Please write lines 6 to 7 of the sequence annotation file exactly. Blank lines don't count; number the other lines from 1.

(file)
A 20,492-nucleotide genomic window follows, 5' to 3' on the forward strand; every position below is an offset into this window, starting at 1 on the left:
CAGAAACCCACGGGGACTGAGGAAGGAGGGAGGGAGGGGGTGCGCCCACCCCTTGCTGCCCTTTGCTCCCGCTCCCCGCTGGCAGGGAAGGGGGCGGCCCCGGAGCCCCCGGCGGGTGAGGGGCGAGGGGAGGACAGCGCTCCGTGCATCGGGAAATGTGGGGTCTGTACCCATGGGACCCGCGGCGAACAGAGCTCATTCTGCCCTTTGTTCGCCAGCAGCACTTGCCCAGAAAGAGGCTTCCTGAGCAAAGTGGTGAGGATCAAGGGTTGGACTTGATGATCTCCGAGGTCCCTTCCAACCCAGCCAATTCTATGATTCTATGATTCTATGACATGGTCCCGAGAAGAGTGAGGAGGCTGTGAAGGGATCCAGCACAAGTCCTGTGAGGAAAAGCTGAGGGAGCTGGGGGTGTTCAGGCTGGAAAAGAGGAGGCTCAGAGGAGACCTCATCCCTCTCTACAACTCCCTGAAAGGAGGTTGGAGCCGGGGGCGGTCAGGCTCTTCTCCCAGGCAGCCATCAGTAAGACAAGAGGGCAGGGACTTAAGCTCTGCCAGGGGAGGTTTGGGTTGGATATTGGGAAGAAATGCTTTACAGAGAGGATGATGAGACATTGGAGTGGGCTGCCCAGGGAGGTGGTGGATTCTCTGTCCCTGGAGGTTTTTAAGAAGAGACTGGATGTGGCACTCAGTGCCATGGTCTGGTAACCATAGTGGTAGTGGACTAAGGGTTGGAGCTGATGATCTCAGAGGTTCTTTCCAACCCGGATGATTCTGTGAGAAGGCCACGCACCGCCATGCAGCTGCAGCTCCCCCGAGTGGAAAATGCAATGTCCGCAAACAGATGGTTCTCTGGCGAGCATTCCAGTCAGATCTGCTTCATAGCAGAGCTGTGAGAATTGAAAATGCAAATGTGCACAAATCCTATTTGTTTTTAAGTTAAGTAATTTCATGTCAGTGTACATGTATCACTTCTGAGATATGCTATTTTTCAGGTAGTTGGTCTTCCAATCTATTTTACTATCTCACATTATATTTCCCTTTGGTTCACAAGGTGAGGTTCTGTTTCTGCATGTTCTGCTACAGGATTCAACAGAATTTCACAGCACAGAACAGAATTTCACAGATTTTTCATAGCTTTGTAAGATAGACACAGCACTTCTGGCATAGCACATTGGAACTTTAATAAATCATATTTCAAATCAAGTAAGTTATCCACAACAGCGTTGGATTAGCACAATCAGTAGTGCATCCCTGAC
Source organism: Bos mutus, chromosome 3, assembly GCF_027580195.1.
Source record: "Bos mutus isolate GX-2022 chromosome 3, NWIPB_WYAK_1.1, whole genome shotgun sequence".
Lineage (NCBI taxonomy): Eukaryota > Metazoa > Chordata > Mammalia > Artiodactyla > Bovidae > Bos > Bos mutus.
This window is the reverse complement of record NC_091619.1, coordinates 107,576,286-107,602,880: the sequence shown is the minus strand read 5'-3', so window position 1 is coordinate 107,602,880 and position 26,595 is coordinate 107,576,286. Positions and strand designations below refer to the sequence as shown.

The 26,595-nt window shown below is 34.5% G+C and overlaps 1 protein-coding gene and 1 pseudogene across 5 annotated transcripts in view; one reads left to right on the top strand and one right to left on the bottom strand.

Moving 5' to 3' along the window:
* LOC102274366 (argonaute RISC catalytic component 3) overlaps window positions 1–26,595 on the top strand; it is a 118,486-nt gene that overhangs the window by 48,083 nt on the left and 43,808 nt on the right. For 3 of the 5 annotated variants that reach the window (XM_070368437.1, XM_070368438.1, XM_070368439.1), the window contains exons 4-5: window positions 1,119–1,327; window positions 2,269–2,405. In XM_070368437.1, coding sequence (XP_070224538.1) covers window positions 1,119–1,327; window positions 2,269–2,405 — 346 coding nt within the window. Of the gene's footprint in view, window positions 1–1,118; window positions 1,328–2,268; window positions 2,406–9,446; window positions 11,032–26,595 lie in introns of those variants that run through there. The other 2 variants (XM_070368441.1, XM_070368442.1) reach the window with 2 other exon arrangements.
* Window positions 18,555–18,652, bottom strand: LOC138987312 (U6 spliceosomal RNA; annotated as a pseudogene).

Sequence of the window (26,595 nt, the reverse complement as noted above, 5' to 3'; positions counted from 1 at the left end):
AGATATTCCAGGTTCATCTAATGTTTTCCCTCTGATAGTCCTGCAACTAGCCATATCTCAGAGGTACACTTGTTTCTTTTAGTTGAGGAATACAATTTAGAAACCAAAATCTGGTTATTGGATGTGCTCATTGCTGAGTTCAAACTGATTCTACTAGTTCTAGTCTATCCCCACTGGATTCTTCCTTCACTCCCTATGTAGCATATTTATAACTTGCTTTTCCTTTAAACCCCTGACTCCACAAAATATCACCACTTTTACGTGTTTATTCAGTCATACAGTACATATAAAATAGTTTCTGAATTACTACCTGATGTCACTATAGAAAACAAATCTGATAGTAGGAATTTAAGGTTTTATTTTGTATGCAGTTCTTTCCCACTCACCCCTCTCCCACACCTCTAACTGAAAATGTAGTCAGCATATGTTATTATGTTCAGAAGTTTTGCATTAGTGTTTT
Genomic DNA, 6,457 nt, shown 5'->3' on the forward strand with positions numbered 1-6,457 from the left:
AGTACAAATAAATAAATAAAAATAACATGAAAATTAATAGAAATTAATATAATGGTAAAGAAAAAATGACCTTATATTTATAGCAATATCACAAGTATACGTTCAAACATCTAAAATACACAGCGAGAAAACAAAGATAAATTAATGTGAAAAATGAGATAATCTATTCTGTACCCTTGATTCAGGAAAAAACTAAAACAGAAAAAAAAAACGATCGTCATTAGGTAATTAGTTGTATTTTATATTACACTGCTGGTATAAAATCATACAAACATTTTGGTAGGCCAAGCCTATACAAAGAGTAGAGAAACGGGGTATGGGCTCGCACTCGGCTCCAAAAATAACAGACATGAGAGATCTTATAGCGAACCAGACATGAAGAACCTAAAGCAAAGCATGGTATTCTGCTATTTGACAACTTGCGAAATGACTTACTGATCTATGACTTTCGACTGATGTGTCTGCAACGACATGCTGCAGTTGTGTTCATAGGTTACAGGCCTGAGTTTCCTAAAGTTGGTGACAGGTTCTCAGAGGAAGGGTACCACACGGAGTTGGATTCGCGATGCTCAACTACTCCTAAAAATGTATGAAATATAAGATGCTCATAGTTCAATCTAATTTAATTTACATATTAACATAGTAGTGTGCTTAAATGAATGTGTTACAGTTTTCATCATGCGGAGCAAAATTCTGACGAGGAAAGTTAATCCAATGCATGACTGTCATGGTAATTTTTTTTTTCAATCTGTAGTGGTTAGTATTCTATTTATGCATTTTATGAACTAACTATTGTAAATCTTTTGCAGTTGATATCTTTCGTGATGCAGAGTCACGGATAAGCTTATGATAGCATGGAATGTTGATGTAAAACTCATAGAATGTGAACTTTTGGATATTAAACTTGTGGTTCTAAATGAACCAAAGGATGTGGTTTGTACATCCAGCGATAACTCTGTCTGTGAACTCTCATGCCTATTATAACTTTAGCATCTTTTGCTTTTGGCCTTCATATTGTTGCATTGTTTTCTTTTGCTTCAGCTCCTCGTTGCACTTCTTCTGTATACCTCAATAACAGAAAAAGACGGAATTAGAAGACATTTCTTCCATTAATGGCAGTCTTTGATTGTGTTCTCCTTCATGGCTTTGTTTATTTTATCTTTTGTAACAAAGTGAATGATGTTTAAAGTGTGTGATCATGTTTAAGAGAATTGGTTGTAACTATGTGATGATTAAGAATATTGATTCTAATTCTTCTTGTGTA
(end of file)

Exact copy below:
This window is the reverse complement of record NC_091619.1, coordinates 107,576,286-107,602,880: the sequence shown is the minus strand read 5'-3', so window position 1 is coordinate 107,602,880 and position 26,595 is coordinate 107,576,286. Positions and strand designations below refer to the sequence as shown.

The 26,595-nt window shown below is 34.5% G+C and overlaps 1 protein-coding gene and 1 pseudogene across 5 annotated transcripts in view; one reads left to right on the top strand and one right to left on the bottom strand.